Wallace Spearmon, Jr. had tried more than once to break the 200-meter Drake Relays record set 15 years ago by Michael Johnson, partly because Johnson was an idol to Spearmon growing up.
That Spearmon was able to do it in such chilly conditions bodes well for the rest of his outdoor season.
Spearmon finished in 20.02 seconds, beating the mark Johnson set in 1997 by three-hundredths of a second to highlight Saturday's frigid final session of the 103rd annual Drake Relays.
"I started looking at the clock a little early,'' Spearmon said. "To be mentioned in the same sentence as (Johnson) is a great honor. I've been trying and trying and trying to finally accomplish my goal, so I'm happy.''
U.S. pole vault star Jenn Suhr also set a meet mark with a winning effort of 15 feet, 3 inches on her first try, as did high jumper Chaunte Lowe at 6-6. Those record-breaking performances came despite temperatures in the low 50s and steady wind that likely forced hometown star Lolo Jones to scratch from the 100-meter hurdles.
Jones said Friday that she was concerned about running in less than ideal conditions. Jones, who grew up in Des Moines and won the event from 2005-08, wasn't made available to reporters Saturday.
Native Iowan Jenny Simpson, the reigning world champion in the 1,500, chose to race and won in 4:12.95. But it was a bit closer than many expected given that Simpson is a favorite to win the gold at the London Games.
"I did not realize how close the field was getting. You have to remember when you take the lead. You have to press every 400 meters, because you have a target on your back,'' Simpson said.
Suhr was only supposed to take part in a special exhibition for the Drake Relays held in a nearby mall on Wednesday, then head home. But Suhr had so much fun jumping indoors that she decided to stick around and jump Saturday - even though conditions were less than ideal for her first outdoor attempts of the season.
"It's hard to pass up a pole vault opportunity here in Des Moines. The crowd was so great when I was at the mall and I was pumped up and I thought technically I was on and I figured where else to open up my outdoor season than here.''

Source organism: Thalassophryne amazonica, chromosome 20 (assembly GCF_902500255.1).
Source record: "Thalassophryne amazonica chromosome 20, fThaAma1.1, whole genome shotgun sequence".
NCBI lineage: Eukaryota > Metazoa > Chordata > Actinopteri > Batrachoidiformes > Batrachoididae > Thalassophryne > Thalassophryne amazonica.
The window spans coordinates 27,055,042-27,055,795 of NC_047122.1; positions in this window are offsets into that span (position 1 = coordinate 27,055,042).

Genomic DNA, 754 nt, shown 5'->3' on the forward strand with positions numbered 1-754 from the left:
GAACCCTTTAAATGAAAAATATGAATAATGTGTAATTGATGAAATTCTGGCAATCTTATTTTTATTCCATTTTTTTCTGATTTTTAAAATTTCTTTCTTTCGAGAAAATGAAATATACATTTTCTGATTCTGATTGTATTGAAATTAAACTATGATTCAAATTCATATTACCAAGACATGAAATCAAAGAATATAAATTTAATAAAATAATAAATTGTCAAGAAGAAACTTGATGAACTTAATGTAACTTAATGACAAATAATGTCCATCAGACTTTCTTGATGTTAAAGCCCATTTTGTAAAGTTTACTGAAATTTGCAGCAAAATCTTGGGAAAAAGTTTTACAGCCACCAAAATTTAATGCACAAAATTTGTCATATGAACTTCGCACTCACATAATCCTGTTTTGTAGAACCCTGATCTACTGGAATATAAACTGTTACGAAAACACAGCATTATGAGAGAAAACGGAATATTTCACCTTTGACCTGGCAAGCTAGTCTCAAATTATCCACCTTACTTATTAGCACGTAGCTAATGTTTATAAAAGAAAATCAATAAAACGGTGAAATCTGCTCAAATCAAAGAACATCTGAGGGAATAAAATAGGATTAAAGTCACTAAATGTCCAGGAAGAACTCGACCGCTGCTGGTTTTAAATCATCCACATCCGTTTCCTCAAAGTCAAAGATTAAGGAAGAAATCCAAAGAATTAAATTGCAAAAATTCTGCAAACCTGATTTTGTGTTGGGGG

Suhr, the four-time U.S. Outdoor champion and the Olympic silver medalist in 2008, missed on three attempts at 15-9 after setting the meet mark.
"It was a lot to get used to, especially in warm-ups with the wind all over the place. As the meet went on it steadied out, so I was able to get some good looks to go back and train from,'' Suhr said.
Lowe topped the meet record she set in 2010 but fell short of the 6-8 3/4 stadium mark she had in winning the U.S. Outdoor title a few months later in Des Moines.
Jones is typically the biggest draw for the Relays, having grown up just down the road from Drake Stadium. So the crowd was tepid at best for the women's 100 hurdles, won by up-and-coming American Kristi Castlin in 12.76.
"It wasn't different. Actually I felt a lot of love in my victory lap,'' Castlin said. "Lolo is one of the greatest hurdlers to ever do it, but again with me being young - I'm really trying to break through and be one of those top athletes in the world. I know I can be.''
Two-time Olympic silver medalist Terrance Trammell just wanted to get a race under his belt as he prepares for the Olympic Trials. He did just that, finishing third in the 110 hurdles at 13.36 as American Ryan Wilson won in 13:20.
"I felt plenty of mistakes in my race, but that's ok. It's still really early, and with the mistakes that I've made I still wasn't far off of where I wanted to be time-wise,'' Trammell said.
The elements weighed heavily on all the athletes over the final two days of the meet. Some chose to pull out to avoid risking injury as they prepare of the Olympic Trials.
Spearmon saw it as a chance for a crucial early test in challenging circumstances.
"I can look back at this race and say at the end of the day, whatever the elements and whatever was going on with the weather, I shouldn't run any slower than 20 (seconds). That should be my cut-off point, so that's a positive thing from this race,'' Spearmon said.